Today, World Oceans Day, sees the launch of the Benyon Review of Highly Protected Marine Areas which concludes that there is a need for such areas because England’s seas are not in a healthy state and damaging activities go on even within the existing protected area network. The report says HPMAs are essential for marine protection and recovery and that a minimum of five new pilot sites should be established to provide total protection from extractive and other damaging uses – including angling and commercial fishing – within their boundaries. These “whole site” protected areas, the review says, should be agreed in partnership with sea users.
Blue Marine Foundation (BLUE) welcomes the recommendations of the Review and would like to propose that one of the first pilot sites should be at Wembury Bay, near the pioneering Plymouth Sound National Marine Park. Wembury Bay provides an opportunity to engage a city population with an HPMA and is one of a handful of sites well positioned to reconnect the nation with the sea. The Benyon review heard evidence supporting an HPMA at Wembury, which is located near the city of Plymouth, and Plymouth City Council is already conducting a feasibility study on what can be achieved within the national marine park in its first five years. A successful pilot site, agreed on by consensus with all users of the sea and monitored by the city’s marine research institutions, would create a precedent that national parks in the sea, as they do on land, will help to conserve and enhance the natural beauty of our coastline and waters. It would be a matter of pride for Plymouth and its public.
BLUE’s Executive Director, Charles Clover, said: “This is a timely and important report but it is disappointing that that the panel could not finish the job they were asked to do, given that the panel was convened for a year, most of it before COVID 19 struck. We know the benefits HPMAs bring: the panel will have a good idea by now where they should be. So why are we still waiting for HPMA pilot sites to be nominated ten years after the Marine and Coastal Access Act introduced powers to create them? It is unclear how these areas will be decided upon now the panel is disbanded and there will be concern that the government is kicking this process into the seaweed. To address this, we challenge ministers to say exactly how they are now going work with stakeholders to identify pilot sites at a range of scales and carry on this momentum towards recovery.”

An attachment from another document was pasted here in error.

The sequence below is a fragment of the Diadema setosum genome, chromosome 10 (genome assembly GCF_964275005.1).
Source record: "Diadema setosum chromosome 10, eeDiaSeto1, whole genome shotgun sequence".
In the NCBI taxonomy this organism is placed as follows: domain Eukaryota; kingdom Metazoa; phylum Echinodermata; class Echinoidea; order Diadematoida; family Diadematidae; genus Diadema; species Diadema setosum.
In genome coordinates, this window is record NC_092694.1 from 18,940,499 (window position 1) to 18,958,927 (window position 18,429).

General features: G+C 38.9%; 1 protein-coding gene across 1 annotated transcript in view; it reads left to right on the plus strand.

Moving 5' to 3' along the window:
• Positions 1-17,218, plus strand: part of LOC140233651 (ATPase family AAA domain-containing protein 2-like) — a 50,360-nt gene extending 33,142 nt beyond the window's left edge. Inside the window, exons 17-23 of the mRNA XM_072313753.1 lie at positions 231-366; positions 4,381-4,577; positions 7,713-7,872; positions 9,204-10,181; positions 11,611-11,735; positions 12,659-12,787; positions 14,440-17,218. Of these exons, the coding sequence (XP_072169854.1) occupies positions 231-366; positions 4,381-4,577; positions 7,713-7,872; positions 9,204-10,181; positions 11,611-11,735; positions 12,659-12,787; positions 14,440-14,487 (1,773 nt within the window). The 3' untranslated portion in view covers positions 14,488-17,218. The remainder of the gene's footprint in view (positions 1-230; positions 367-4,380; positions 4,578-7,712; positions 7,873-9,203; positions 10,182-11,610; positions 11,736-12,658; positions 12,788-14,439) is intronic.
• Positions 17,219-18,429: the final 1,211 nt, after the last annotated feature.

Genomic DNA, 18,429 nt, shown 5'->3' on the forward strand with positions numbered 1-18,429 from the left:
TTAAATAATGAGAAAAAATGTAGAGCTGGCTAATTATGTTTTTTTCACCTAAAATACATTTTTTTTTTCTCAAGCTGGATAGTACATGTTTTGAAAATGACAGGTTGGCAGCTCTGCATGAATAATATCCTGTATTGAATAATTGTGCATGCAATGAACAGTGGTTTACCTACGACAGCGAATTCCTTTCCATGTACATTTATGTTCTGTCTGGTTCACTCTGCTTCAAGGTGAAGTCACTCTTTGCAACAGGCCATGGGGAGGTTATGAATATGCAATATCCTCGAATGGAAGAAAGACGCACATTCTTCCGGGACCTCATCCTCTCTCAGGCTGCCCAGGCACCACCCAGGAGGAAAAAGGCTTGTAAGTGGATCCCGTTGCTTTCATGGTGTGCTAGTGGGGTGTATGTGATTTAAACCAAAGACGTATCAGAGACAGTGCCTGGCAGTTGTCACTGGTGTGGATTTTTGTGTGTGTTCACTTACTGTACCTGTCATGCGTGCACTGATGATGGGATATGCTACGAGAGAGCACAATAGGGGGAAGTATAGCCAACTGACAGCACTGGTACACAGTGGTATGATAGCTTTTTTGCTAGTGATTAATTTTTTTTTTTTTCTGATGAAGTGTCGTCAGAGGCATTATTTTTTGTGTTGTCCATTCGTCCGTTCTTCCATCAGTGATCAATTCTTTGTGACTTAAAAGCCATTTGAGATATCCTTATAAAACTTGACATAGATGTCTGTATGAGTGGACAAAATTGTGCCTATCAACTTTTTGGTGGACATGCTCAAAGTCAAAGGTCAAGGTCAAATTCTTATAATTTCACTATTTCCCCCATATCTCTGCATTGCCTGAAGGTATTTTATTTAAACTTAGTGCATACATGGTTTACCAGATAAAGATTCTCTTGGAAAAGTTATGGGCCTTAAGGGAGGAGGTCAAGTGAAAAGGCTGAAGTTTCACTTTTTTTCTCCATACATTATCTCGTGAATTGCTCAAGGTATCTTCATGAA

BLUE also recognises that Lyme Bay fits many of the criteria the report establishes for creating HPMAs within existing protected areas and it was visited by the independent panel. Charles Clover said: “What we said at the time of the Benyon panel’s site visit was that fishermen in the Lyme Bay Fisheries and Conservation Reserve agreed to participate in this highly successful project because they wished to avoid no-take zones, or HPMAs, being imposed upon them. Their wishes should be respected and should not be overturned except by an elected government and in full consultation with them. The inshore fishermen of Lyme Bay, however, do recognise the resounding success of what they have done, in both economic and conservation terms, and we know they would like to extend the existing protection from mobile fishing gears to a far larger area of Lyme Bay and to make their voluntary code of sustainable fishing practices compulsory. So we believe there is a deal to be done with a proactive government, through the siting of an HPMA in full consultation with the fishermen in return for other things they want, avoiding as far as possible the potential downsides of displacement and involving co-management, as recommended by the Benyon review.”